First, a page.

Confidence
   

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Confidence

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    11-20-2011, 08:36 PM
  #1
Foal
Confidence

Ok so I am new to the forums! HELLO MY HORSE LOVERS!! I am so happy to have found this forum.


A little about me: I have been riding for about a year now. I ride English and I am learning to do dressage. They say everyone falls eventually and I did!! On 9/3 I was on a trail ride with two friends. We were riding on road- yes...hard road...yes I had my helmet on. He jumped into a canter which mind you was my first ever canter! I got off balance and was unable to get it back. I have a slight issue with holding my breath and trying to concentrate when I ride. So in trying to get my in sink with my horse I held a little long and passed out ( likely panic attack) before I even fell off!!! I fell on my right side. I should have been taken by ambulance or helicopter but I was stubborn. I had immediate memory loss and denied having thyroid surgery just 3 weeks prior. I tried to get up and walk and I couldn't. Later I came to find out I had two pelvic fractures. I also fractured my left ring finger which has now healed crooked- I will eventually need surgery on it. I also had a grade 3 concussion with a large hematoma. I was admitted to the hospital for the memory loss and headache. I stayed a week and was off from riding till 3 weeks ago.
Anyway- Now since the accident I have lost confidence in myself as a rider. I am also scared... but I am back up on the same horse I fell off of. Today my lesson was hard- I was just off in general and my poor rocky was picking up on it.

Any words of wisdom from my fellow horse riders would be appreciated. I am working on learning dressage. I have attempted trotting but feel very off balanced…
     
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    11-20-2011, 10:29 PM
  #2
Foal
Welcome to the forum, and sorry about your fall! I have only been riding a couple months so I can't really give any advise, but I wanted to say congrats on getting back on!
     
    11-21-2011, 12:55 AM
  #3
Yearling
Much like your injuries, this is going to take time to heal. I commend you for getting back into the saddle again, but I can't tell you when it's going to get better/comfortable for you, as that depends on you. I can tell you a little about my own personal experience in hopes it can give you some indication that you're definitely not alone here.

In 2009 I was riding my mare who is green, but rather brave, with my other mare and friend. We were socialising Honey under saddle for the third time, and it was going really well until we separated in my paddock for own on pursuits- Honey wanted to trot, and was happy to do so until she realised her friend wasn't beside her anymore. She panicked, rushed to my other mare, who booted at her. Honey then went into panic mode and bolted. I managed to fall off and shatter both bones in my right leg - I'm now part bionic. It took me 8mths to be able to walk after the accident and I was pretty much ready to throw in the towel. I felt like I'd never ride again, just the thought of it made me break out into a sweat and send my heart racing.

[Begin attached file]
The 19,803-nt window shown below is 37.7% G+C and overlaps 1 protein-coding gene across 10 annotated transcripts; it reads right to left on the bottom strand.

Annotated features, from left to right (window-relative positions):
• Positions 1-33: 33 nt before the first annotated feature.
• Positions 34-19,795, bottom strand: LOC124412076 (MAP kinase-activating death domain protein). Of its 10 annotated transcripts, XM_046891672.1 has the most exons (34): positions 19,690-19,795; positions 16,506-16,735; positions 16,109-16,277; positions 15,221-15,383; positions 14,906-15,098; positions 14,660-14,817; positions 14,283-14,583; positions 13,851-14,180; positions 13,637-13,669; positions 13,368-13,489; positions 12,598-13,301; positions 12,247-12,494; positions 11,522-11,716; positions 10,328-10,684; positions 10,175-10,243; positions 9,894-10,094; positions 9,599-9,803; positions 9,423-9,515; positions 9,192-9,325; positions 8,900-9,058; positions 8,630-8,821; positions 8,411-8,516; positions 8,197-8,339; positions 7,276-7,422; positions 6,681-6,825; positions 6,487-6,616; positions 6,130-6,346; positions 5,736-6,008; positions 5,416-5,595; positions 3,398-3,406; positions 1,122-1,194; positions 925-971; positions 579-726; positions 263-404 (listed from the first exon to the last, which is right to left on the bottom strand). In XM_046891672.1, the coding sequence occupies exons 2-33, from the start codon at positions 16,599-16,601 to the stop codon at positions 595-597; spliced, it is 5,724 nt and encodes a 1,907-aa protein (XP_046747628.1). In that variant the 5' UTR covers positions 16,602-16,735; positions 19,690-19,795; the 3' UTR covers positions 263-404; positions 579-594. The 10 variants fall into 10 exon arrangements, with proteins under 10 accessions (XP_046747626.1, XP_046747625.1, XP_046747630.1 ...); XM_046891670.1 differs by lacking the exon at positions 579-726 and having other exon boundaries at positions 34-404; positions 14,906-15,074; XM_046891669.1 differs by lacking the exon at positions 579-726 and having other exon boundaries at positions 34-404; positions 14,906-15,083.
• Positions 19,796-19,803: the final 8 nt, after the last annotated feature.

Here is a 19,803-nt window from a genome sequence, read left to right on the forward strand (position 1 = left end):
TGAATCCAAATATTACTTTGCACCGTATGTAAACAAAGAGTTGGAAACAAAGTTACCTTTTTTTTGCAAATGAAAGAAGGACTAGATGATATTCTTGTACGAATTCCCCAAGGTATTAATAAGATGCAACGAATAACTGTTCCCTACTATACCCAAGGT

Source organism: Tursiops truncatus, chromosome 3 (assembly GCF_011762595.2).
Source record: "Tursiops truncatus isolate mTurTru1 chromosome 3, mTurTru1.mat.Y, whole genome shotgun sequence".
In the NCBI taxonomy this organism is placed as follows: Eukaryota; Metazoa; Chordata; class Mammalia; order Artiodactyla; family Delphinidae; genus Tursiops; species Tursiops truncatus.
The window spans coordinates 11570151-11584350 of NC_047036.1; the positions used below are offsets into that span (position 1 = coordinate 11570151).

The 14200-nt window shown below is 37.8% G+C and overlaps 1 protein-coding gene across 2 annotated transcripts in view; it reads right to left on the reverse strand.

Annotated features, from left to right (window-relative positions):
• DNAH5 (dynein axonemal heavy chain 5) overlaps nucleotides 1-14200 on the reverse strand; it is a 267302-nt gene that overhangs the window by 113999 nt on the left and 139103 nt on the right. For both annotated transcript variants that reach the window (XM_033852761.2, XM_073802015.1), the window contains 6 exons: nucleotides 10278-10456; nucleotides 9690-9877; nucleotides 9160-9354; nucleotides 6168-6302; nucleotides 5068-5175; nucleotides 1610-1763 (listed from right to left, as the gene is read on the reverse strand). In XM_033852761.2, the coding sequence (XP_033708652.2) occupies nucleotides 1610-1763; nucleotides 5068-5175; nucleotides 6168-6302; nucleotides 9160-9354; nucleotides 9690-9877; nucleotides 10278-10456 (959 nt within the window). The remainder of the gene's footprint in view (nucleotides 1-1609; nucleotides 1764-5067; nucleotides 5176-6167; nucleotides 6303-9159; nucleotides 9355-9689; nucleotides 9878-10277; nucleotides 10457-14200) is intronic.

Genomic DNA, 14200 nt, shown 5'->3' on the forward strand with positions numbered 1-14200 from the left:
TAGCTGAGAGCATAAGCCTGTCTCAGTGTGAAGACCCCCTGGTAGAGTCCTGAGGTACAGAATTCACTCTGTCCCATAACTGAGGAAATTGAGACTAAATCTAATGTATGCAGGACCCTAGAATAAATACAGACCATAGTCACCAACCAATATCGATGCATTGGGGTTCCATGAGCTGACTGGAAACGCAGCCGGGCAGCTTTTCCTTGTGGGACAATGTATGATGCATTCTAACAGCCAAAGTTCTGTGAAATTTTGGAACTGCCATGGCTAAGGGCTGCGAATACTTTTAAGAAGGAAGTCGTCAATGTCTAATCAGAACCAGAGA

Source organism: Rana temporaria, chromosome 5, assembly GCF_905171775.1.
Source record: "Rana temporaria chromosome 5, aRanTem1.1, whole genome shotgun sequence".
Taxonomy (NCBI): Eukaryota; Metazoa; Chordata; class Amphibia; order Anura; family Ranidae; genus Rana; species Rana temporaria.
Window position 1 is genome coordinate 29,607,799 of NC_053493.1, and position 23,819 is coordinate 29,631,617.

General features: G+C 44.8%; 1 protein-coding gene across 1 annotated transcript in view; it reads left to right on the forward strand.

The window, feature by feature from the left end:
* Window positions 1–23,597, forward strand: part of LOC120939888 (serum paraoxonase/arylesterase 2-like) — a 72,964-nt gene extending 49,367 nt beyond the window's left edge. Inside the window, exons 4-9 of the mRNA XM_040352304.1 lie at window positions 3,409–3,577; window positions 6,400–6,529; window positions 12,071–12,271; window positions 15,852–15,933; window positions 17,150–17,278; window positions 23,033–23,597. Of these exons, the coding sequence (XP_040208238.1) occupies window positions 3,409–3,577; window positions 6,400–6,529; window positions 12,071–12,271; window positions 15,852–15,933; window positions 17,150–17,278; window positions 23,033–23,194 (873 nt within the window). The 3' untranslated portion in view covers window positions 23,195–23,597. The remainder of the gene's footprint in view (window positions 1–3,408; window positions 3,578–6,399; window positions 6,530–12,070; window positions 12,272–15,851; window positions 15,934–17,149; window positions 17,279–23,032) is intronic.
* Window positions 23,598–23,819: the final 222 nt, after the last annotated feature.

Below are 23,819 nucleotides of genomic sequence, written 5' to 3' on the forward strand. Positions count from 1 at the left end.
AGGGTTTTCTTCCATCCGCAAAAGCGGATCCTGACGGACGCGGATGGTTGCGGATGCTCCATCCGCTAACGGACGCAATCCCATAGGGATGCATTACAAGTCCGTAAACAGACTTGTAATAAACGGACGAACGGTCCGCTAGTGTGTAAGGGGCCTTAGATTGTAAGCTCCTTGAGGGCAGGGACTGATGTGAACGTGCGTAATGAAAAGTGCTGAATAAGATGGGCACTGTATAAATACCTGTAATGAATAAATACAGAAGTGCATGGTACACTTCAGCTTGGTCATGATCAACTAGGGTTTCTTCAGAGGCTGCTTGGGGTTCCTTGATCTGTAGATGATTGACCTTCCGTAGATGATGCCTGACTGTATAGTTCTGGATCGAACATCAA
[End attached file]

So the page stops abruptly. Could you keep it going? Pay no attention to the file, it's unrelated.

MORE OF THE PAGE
It was actually my horses that got me to calm down. I didn't get back up until early 2010... but I spent as much time (even when I couldn't walk) hobbling around my horses as I could. I found just spending time petting them, and then having the ability to look after them again really made me get back into the swing of things. I started to crave more, and started doing everything I could. I started to dream of riding and when my friend got back up on both my gelding & mare that was enough to make me determined to decide. I told myself if I freaked when back up in the saddle, then I was going to sell my babies and move on. Thankfully for me, my mare was just as determined for our partnership to continue and was a saint who gave me some very nice led rides. After that I just built up to riding by myself comfortably. Sadly Honey had some unresolved issues that we thought we had addressed, but were hidden and a "professional" caused more damage than helped her. It took until this year to bring her back into work, and she's still not completely right. However, I can handle everything again back in the saddle without breaking into a sweat or riding in small spaces in fear of bolting.